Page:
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Vitiligo, Genetic Testing

Vitiligo is a skin disorder characterized by loss of pigment (melanin), resulting in white spots on the skin. It occurs when the immune system attacks and destroys melanocytes, the cells responsible for producing melanin. Treatment may include local medications, phototherapy, and cosmetic camouflage. The assessment of the Polygenic Risk Score for vitiligo is based on the examination of 43 gene polymorphisms.

Genetic testing for vitiligo is included along with 12 other diseases in the Genetic Screening for Immune Diseases, Polygenic Risk Score, as well as in the Genetic Screening for Sensory Organs and Skin Diseases, Polygenic Risk Score, along with 12 other diseases.

Causes and non-genetic risk factors

Vitiligo occurs when melanin-producing cells (melanocytes) die or stop melanin production. The origin is not clear, but could be related to:

  • Autoimmune disorder
  • Family history
  • Triggering events such as stress, sunburn, or trauma to the skin

Vitiligo is a benign disease with no significant health consequences. It can begin at any age, but its onset is most common before age 30. The most common signs of vitiligo include:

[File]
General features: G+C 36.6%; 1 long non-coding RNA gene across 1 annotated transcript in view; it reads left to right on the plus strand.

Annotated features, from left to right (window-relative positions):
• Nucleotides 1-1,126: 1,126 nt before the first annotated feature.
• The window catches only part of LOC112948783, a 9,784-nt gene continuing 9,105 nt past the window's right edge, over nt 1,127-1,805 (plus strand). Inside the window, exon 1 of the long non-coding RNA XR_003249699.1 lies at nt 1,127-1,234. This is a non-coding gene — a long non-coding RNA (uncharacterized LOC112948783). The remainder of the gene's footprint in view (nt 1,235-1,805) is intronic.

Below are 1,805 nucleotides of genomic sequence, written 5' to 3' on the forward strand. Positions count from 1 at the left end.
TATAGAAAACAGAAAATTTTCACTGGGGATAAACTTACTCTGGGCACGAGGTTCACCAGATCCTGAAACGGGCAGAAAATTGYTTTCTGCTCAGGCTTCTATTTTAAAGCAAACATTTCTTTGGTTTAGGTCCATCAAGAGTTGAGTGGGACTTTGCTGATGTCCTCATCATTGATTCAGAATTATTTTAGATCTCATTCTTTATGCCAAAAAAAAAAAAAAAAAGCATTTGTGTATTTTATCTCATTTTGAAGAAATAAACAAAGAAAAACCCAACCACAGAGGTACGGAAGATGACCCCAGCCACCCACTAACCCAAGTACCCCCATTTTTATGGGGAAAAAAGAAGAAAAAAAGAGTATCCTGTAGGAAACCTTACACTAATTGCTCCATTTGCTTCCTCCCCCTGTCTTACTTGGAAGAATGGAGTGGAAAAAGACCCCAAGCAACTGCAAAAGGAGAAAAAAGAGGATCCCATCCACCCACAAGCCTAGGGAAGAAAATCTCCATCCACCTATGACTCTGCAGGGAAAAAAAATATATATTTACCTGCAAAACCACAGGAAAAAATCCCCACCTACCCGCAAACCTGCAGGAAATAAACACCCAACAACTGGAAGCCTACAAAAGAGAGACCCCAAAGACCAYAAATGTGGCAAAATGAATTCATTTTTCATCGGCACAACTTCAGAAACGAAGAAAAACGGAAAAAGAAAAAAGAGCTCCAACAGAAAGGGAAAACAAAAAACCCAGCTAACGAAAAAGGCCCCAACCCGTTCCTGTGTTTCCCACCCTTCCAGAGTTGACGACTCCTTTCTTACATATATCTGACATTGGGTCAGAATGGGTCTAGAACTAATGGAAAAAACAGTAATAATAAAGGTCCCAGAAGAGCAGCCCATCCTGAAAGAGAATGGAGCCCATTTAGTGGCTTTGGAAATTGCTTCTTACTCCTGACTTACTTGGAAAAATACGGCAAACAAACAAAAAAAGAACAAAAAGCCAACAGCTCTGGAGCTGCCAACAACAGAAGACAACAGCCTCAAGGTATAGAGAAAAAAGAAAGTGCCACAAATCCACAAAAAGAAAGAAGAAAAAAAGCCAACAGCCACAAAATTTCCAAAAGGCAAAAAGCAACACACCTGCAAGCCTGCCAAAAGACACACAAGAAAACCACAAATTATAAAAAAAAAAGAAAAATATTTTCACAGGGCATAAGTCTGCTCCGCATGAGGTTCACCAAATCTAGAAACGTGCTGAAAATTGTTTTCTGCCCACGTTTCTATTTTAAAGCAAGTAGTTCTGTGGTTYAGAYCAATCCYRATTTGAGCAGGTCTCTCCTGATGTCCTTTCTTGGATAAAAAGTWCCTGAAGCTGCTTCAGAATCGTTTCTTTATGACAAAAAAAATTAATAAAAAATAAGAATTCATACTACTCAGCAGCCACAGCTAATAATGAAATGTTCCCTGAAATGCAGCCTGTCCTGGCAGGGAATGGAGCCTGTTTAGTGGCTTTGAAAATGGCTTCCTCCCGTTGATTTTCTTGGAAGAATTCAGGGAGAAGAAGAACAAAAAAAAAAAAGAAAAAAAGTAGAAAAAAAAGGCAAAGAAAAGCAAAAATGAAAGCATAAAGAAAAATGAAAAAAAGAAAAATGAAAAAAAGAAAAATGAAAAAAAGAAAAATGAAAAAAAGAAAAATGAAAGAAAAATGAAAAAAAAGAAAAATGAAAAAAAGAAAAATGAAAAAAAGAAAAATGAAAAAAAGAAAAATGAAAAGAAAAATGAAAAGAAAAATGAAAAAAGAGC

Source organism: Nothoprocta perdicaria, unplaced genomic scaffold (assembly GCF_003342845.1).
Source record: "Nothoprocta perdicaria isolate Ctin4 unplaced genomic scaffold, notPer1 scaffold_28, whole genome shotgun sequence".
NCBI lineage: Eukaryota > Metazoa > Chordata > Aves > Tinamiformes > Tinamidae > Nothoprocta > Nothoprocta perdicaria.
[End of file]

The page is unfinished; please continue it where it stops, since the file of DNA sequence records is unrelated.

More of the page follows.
• Patchy loss of skin color usually appears first on the hands, face, and areas around body openings
  • Premature discoloration of the hair, eyelashes, or eyebrows
  • Loss of color of the mucous membranes

There is no cure for vitiligo, but there are treatments that can help stop or slow the color-fading process.


There is no specific prevention against the onset of vitiligo. Once diagnosed, some actions can be taken to slow down its progression, such as:

  • Protecting the skin from sun exposure with high protection factor creams.
  • Avoid exposure to artificial sources of UV rays, such as self-tanning beds.
  • Avoid situations that can trigger stress or trauma to the skin.
Additional information
Results Time4 - 5 Weeks
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